“What will you say, exactly?” “I’ll say . . . that’s Toyah, bestriding the . . . um, actually, maybe you’re right. That can go.” 

Truth to tell, I’ve long since stopped giving reasons for my hoarding affliction. All that stuff about identity, knowing who I am, no longer rings true to me. I suspect I hoard for the same reasons that dogs bury bones around the garden. My feelings towards people who don’t hoard are primarily suspicious. I don’t believe that John Lennon tried that hard to “imagine no possessions”. Sure, in the video to Imagine, we see him in his huge white apartment with little more in the way of furniture than a piano and Yoko Ono. But I’m not so easily fooled. 

Take, for instance, our mates Steve and Wendy, who used to live in the flat below us. I spent at least two years quietly envying them for the gleaming minimalism of their trendy basement flat. Then, one day, I delicately broached the subject with them. “Where’s all your stuff, then?” Steve leapt to his feet and slid back a steel panel to reveal a secret chamber into which all the mess had been thrown. 

I figured that in the Dakota building John had a similar chamber full of tatty boxes marked “Old Goon Shows”, “Doodles” and “My Rubbish Poems That Only Got Printed Because I’m Famous”. Certainly, the rapid increase of self-storage centres suggests that even minimalists need somewhere to put their belongings. 

Ultimately, this is why I can’t be too concerned when people complain that children don’t appreciate the value of things. If I could reverse through time and give myself some advice it would be exactly this: “Don’t appreciate the value of things!” Why? Because in 30 years’ time, “the value of things” will mean that you’ll put off moving house for years. And when you finally come to do so, it’ll be HELL! You’ll walk from room to room, staring at all the stuff you hoarded — the antique coffee table that’s too valuable to chuck, but doesn’t go anywhere; the one-armed Nookie Bear toy; the zillion old Melody Makers; the stuffed alligator, for God’s sake. And you ’ll pray for some sort of Fairy Godburglar to do what you cannot, and take it all away.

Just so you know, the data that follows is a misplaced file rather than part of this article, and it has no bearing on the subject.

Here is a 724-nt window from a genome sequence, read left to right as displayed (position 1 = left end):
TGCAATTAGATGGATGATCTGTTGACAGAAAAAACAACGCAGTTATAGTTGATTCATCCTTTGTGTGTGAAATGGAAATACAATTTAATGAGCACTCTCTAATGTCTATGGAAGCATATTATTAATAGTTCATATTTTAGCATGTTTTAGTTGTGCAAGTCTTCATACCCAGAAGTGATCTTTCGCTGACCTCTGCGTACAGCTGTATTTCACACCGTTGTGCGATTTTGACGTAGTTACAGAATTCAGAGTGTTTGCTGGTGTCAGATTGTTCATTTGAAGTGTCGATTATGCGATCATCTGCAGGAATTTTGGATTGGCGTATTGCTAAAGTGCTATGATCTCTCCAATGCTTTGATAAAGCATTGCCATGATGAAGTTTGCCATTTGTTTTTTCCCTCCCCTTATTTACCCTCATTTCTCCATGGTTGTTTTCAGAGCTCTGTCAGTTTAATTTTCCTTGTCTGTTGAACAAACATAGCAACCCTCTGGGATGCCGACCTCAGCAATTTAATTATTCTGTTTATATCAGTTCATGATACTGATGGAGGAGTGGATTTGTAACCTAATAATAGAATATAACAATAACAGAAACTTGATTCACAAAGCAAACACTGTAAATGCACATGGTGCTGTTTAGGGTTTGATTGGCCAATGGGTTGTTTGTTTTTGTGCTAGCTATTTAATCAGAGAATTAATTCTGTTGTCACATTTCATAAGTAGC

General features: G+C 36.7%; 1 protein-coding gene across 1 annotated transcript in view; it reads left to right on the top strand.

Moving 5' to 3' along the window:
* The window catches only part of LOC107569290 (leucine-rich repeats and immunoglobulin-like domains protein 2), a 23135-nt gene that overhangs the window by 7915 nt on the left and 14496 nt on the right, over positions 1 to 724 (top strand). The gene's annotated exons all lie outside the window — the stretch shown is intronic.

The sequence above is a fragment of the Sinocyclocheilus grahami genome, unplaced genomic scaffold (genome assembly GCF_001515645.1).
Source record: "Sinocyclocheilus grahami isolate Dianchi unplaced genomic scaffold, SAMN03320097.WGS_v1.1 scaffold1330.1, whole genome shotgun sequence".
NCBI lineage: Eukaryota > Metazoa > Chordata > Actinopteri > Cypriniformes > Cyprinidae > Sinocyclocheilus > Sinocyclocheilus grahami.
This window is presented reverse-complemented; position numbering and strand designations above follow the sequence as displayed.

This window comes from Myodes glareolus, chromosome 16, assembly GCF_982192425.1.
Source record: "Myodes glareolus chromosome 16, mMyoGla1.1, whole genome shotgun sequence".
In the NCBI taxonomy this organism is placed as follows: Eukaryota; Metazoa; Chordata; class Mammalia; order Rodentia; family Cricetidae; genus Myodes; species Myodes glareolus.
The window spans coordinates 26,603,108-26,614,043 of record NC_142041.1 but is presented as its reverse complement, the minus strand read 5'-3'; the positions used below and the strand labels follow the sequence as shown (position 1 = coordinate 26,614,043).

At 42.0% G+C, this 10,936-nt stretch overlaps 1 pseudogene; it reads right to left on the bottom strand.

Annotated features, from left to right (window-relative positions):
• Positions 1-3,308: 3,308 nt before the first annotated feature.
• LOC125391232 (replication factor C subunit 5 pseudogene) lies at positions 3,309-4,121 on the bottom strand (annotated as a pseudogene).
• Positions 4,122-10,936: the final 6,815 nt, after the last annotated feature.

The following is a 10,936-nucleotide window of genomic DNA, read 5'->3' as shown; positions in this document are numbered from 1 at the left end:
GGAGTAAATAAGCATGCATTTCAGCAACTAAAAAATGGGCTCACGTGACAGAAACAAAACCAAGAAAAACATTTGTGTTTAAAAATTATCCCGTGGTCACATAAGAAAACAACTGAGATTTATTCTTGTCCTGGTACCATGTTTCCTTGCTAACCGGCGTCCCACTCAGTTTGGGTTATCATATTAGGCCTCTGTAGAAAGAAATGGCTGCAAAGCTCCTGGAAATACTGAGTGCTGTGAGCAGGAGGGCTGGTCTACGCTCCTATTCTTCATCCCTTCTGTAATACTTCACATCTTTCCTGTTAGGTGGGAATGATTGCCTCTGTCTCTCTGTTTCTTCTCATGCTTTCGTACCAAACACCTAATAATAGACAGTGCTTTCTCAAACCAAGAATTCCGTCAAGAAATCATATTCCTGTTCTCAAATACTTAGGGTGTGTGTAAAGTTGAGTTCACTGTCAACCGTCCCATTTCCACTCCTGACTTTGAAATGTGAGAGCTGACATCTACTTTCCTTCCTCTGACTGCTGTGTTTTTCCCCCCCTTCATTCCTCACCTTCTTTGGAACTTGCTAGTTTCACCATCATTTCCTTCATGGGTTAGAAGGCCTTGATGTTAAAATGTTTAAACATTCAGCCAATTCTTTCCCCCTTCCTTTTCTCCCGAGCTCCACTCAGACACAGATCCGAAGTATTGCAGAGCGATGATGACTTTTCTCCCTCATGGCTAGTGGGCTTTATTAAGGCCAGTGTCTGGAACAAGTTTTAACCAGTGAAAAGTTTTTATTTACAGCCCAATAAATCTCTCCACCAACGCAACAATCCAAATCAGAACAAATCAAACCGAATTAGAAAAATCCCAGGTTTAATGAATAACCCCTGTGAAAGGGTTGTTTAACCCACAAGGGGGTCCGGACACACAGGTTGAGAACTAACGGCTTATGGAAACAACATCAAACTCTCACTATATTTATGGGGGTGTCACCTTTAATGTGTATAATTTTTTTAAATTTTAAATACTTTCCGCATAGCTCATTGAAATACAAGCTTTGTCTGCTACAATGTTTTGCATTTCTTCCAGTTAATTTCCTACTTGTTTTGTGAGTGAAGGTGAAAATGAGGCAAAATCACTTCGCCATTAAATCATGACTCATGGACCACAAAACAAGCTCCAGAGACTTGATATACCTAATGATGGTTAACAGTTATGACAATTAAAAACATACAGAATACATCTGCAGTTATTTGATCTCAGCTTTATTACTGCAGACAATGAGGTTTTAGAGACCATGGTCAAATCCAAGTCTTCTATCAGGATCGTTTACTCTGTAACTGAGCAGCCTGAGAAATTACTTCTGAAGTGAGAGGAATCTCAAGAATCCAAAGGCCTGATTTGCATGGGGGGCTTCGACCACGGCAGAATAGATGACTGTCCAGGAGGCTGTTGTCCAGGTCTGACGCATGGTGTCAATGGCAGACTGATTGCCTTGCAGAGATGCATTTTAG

[ The Times - Saturday 6th March 2004 ]

March 1, 2004: Toyah newsy bits & pieces!
[ Toyah makes some noise! ]• I've now heard all three tracks on the 'Killing Made Easy' CD, and have to say they are excellent. The 'Shot in the Dark' remix is particularly good, complete with samples. Toyah sounds in fine voice too. Excellent work from all involved.

• The Centenary College's Spring 2004 calendar includes a Seminar in Film Studies: Animation, Documentary, Avant Garde. Week 12 (March 30th to April 5th) of the course covers Experimental Film: The Punk Aesthetic.

Included in this is a comprehensive look at Jubilee and its director, Derek Jarman, with students watching the film and various documentaries about the film and director.

• Quotes from a recent(ish) unknown interview with Toyah and Tori Amos, talking about Joni Mitchell:

TOYAH WILLCOX: And Joni's spirit is embodied even more by Tori Amos, currently one of the world's top singer-songwriters. 

TORI AMOS: She took the clay and moulded it in a way we hadn't seen before. If you really sort of analyse songwriting at that time, male or female, what she was doing with her structures and her use of melody and her poetry and the voice too, you know that's just one of the gifts that we've had. 

• Apparently a Toyah video or two have sporadically been played on the Pure 80's show on the VH1 Classic channel. Not sure which ones, if any, as it was my non-Toyah fan little b(r)other who gave me the info, but he did say it could have been 'I Want Free Thunder In The Brave New Universe'. Maybe he's just getting me back for the years I forced him to listen to Toyah and look at her (via strategically placed psoters) every night before he went to sleep!

March 1, 2004: Toyah! - At a shop near you... now!
[ Toyah - At a shop near you! ]There is currently an abundance of Toyah (and Toyah related) "product" available to buy and enjoy. In stores online, and in the "real" world too.

The days when there was absolutely zilch Toyah merchandise around now seems like a distant memory. 

At the moment you can choose from the CD's 'Velvet Lined Shell', 'Prostitute', 'Ophelia's Shadow', 'Sheep Farming In Barnet/The Blue Meaning', 'Anthem', 'The Changeling' and, the just released, 'Killing Made Easy'.

On DVD there is The Tempest, Maigret, Jubilee, Minder, and Quadrophenia. And not forgetting the region 1 Brum for the kids!

Plus, Toyah's autobiography, 'Living Out Loud', is still available too.


March 1, 2004: 'Castaways' - Toyah, Miranda & The Tempest
[ Castaways - The Tempest ]With The Tempest renaissance in full swing, the first UK DVD release, Toyah reminiscing about the film in her recent diary, and the 10th anniversary of its director's (Derek Jarman) death, I thought it was about time to update the Castaways section of the site with something Tempestesque!.

Please click the picture for Toyah Castaway number three - Toyah, Miranda & The Tempest!

March 1, 2004: 'The Times' - Power of the steeple
Toyah was mentioned in the leader, and main text, of an article in Friday's 'The Times' looking at the city of Salisbury, and its famous cathedral.

Power of the steeple, by Patrick Kidd of The Times
From Sir Ted to Toyah, Salisbury is as rich in celebrities as history

When E. M. Forster looked out of a Florence hotel window at the magnificent Duomo and thought “not a bad view, think there might be a book in that”, he didn’t know what he was starting. Almost a century after he penned his novel, the phrase “a room with a view” (or some variant) has slipped into the armoury of all lazy marketing executives.